Thanks as always to Harry and the Potters for allowing us to use their song for our theme music.

What struck us recently

Steve: Some of the great posts from our editor Cathy on the Lexicon’s Facebook Page and Twitter Feed. If you don’t like us on Facebook or follow us on Twitter yet, you should, we have great posts going up every day, even more than just stuff from the lexicon, but related fandom news as well.

Nick: What caught me is from this very book. The little hints that more details are to come as more documents become declassified by the Ministry of Magic really excite me

“As more documents become declassified over the coming years, I will be freer to speak openly about my role during that dark period in our history.” — Fantastic Beasts and Where to Find Them: Foreward by the Author

Question of the Day

Did Dumbledore’s Portrait write the original foreward or did Dumbledore write it before he died? Also, can a portrait really be “Delighted?”

Please give your answer to this in the Pensieve below, or any other comments you have about the new edition of Fantastic Beasts and Where to Find Them.

Commentary

Notes

I (Nick) would like to apologize for the loud typing noise during this episode.  I've recently gotten a new mechanical keyboard, which is great for typing, but much louder than my previous keyboard.  I will endeavor to avoid typing while recording future episodes or try to constrict my typing to the laptop's keyboard instead of my full sized keyboard.

Pensieve (Comments)

  • Silverdoe25

    I sincerely hope that Nick’s issues with some of the small inconsistencies don’t prevent him from enjoying the book. I’m listening to the new audiobook while swimming laps at the gym. I must say that the added sound effects are very realistic. More than once this afternoon I thought something was sneaking up on me in the pool. As I was thinking about the Dumbledore introduction in the 2001 edition, an even more intriguing thought came to me: Did Rowling not know at that point that Dumbledore wouldn’t survive the series? We already know that certain characters’ fates weren’t decided. Perhaps in that space of time between Goblet and Order, Dumbledore’s fate had not yet been sealed. That could be the reason that the inconsistency exists!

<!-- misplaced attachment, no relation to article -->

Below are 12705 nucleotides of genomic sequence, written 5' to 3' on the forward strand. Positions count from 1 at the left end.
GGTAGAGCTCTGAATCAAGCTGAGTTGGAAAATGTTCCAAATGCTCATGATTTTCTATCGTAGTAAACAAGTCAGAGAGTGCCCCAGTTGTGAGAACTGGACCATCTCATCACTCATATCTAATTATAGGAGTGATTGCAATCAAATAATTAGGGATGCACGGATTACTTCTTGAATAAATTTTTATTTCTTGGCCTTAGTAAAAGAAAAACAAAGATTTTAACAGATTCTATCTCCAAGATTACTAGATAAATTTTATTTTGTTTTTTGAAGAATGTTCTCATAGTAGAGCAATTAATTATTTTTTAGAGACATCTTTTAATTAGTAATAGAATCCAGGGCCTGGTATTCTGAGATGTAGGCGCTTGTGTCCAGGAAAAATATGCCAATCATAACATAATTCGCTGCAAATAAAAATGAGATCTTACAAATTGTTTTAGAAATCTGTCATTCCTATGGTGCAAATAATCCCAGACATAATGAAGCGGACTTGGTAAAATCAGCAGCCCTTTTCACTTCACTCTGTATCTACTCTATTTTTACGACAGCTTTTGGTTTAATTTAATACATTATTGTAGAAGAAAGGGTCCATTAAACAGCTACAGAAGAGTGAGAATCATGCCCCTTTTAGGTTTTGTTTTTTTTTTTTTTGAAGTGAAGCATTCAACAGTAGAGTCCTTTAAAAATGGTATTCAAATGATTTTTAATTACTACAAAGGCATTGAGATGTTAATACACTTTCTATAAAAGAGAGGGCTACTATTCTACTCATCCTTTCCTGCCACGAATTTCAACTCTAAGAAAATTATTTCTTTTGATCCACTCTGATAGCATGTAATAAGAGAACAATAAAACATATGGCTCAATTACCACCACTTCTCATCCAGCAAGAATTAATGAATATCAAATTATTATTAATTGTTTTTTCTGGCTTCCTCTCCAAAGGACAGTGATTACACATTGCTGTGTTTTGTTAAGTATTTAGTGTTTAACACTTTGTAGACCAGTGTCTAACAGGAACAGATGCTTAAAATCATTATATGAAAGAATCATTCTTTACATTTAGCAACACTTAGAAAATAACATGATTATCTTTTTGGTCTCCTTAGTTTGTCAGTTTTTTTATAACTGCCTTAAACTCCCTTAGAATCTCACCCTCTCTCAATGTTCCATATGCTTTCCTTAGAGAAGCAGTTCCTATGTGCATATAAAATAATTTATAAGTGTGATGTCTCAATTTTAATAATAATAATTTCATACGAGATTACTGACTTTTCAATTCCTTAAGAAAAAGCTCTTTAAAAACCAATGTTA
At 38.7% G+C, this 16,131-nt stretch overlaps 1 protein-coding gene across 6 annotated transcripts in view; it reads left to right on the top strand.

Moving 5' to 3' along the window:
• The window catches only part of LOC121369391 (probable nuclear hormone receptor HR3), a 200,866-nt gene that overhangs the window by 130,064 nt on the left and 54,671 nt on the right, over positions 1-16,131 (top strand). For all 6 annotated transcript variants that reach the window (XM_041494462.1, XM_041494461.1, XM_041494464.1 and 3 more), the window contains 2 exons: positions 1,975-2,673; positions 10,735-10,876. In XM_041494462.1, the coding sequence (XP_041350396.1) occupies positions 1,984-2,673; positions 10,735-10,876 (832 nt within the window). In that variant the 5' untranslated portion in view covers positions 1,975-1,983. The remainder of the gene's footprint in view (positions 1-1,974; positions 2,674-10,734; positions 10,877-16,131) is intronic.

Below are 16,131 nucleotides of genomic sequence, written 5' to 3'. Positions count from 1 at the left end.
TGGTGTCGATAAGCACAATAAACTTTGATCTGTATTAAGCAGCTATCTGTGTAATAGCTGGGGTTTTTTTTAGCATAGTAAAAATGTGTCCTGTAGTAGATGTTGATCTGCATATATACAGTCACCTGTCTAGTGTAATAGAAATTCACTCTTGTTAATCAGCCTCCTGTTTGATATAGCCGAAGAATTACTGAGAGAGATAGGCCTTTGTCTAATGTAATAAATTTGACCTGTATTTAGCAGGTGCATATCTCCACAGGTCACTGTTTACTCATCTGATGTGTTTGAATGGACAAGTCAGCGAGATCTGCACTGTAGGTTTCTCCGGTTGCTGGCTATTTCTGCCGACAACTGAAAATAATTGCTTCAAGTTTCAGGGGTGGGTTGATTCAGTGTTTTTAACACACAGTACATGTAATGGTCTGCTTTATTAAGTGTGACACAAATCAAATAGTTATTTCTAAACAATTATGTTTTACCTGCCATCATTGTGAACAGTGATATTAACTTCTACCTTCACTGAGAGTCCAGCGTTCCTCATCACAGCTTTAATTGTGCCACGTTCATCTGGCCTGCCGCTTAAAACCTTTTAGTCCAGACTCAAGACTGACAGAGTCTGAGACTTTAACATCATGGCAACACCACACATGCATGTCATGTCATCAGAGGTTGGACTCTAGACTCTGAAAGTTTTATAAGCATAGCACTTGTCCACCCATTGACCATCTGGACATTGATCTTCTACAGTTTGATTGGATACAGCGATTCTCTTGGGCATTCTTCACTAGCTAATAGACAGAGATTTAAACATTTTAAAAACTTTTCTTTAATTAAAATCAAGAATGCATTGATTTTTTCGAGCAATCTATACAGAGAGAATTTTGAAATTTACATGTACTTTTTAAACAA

• The actual reason is a lot less interesting. In 2001, Rowling hadn’t settled on the timeline yet. She resisted the idea of pegging the stories to a particular range of years — you can see that, for example, in how carefully she avoids mentioning the dates on the prophecy in OP, even though she tells everything else written on it:

      “In spidery writing was written a date of some sixteen years previously, and below that…” (OP34)

      It was in 2001 that I created the timeline on the Lexicon based on clues in Chamber of Secrets and it took several years for Rowling to accept it as canon, even though all the clues were found in her text. She hadn’t actually planned it that way, but eventually it was clear that she’d inadvertently fixed the dates — which were actually the dates that she was initially planning the series.

      What happened to verify the dates was that Warner Bros wanted to put a timeline on the Chamber of Secrets DVD in 2003. The only timeline available was the one on the Lexicon, so they copied it and sent it to Rowling. She verified that it was correct and was therefore put on the DVD as official. However, that was still not a public acknowledgement from Rowling.

      In 2006, Rowling drew the Black Family Tree and placed Draco’s name at the bottom with the birthdate of 1980. This was the first public acknowledgement that the Lexicon’s timeline was in fact correct. And finally, she placed the actual dates in Deathly Hallows of the Potters’ deaths which made it complete certain.